It was interesting to see that breakups spiked during certain points in the year.Here's my analysis of the are the results: It's ironic that there would be a rash of breakups on the most romantic day of the year.But feel free to ignore them if you feel like wallowing for an extra month or six. A short relationship that did not end on your terms: Maybe you dated somebody for three months, but for you it was a heady three months, a span of time where you felt yourself really and truly connecting with someone, only to be dumped unceremoniously and out-of-the-blue, leaving you with a heap of emotions and a lot of confusion as to where it all went wrong.You might spend hours replaying the last moments in your head, you might write some poetry, and you will definitely spend a lot of time moping in solitude.People will shrug and pat you on the shoulder, telling you that it wasn’t long so you should really be doing better than you are right now, but ignore them. This type of breakup is often the hardest to get over because the bulk of the emotional weight falls on your shoulders.There’s something that lingers when you get dumped against your will, a weird feeling of failure, of not having your say, and that’s the reason these breakups sting the most."Love is a term commonly used for one's favorite food, car, TV show, clothing and singer.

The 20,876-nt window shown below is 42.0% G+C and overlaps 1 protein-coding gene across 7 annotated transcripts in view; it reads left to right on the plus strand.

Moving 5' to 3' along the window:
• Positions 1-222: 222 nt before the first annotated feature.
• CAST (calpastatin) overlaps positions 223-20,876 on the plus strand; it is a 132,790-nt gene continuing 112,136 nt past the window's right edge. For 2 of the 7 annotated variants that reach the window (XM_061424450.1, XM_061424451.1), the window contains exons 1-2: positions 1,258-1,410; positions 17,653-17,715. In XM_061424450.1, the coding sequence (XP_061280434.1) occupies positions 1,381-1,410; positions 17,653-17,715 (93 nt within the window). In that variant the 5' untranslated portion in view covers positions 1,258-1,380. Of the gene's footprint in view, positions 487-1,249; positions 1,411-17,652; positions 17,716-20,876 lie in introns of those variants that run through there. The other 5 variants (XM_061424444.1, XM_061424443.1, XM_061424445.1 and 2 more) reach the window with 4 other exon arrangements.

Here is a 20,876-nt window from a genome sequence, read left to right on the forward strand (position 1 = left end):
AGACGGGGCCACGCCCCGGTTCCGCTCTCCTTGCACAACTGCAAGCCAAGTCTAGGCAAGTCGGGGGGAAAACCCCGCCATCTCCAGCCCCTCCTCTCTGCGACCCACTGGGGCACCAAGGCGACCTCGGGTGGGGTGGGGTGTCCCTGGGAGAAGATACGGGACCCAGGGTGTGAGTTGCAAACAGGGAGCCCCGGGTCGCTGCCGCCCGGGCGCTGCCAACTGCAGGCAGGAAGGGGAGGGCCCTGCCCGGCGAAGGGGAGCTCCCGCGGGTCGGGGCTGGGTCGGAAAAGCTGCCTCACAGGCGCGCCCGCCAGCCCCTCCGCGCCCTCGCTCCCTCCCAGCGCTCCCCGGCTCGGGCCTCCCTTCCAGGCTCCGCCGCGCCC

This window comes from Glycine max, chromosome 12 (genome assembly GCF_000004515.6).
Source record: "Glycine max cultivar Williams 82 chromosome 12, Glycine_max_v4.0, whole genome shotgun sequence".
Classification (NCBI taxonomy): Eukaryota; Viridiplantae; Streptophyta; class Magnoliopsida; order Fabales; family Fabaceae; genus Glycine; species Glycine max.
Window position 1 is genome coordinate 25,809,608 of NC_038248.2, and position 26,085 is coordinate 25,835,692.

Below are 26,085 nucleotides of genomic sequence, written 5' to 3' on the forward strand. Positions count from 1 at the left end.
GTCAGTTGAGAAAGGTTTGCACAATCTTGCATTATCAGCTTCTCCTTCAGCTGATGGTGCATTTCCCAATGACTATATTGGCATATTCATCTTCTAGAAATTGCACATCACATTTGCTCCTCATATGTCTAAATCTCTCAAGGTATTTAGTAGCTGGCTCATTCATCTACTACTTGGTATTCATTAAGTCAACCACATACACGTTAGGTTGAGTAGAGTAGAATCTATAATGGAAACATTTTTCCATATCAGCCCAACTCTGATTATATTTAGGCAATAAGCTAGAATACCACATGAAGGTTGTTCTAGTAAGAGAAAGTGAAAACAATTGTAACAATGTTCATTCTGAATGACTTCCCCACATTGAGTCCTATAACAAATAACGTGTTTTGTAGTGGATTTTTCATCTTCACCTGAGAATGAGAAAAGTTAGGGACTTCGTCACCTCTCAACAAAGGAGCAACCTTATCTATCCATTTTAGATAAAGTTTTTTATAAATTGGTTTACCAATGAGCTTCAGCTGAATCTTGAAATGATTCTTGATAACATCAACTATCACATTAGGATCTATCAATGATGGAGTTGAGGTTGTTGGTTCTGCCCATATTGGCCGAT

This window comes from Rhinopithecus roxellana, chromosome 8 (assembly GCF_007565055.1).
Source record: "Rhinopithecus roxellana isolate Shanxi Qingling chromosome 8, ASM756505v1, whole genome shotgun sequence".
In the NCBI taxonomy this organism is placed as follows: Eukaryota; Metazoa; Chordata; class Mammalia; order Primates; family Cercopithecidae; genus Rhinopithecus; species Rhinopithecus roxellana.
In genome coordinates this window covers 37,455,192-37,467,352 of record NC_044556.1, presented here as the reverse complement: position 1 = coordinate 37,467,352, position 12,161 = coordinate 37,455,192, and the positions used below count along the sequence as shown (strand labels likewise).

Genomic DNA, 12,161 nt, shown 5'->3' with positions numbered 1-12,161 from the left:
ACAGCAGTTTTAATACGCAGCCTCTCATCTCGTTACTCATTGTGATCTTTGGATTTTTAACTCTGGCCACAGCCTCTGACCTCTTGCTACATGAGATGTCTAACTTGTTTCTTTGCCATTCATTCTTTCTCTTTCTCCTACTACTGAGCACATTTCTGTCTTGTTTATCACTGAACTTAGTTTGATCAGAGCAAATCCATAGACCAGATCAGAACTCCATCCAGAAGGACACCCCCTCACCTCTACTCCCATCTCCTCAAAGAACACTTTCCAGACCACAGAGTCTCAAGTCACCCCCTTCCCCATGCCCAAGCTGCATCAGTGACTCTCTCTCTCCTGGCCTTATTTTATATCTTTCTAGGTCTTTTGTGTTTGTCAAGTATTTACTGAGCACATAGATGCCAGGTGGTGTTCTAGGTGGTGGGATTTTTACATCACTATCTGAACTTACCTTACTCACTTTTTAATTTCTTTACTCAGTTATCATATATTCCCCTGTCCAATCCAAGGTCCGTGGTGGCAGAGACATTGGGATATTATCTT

Seeing as only the elite few relationships end in marriage, and 50 percent of marriages end in divorce, this really can’t come as too much of a shock to anyone.
It’s impossible to make generalizations about how long a breakup takes to process, because every single relationship and situation is its own special snowflake.
I can’t tell you what it feels like to be a part of breakup, because only you were there to experience it.
Yet, still we trudge on, hoping the next one is the one that will do the trick.
And yet, the number seems really overwhelming when you think about it in terms of your dating history.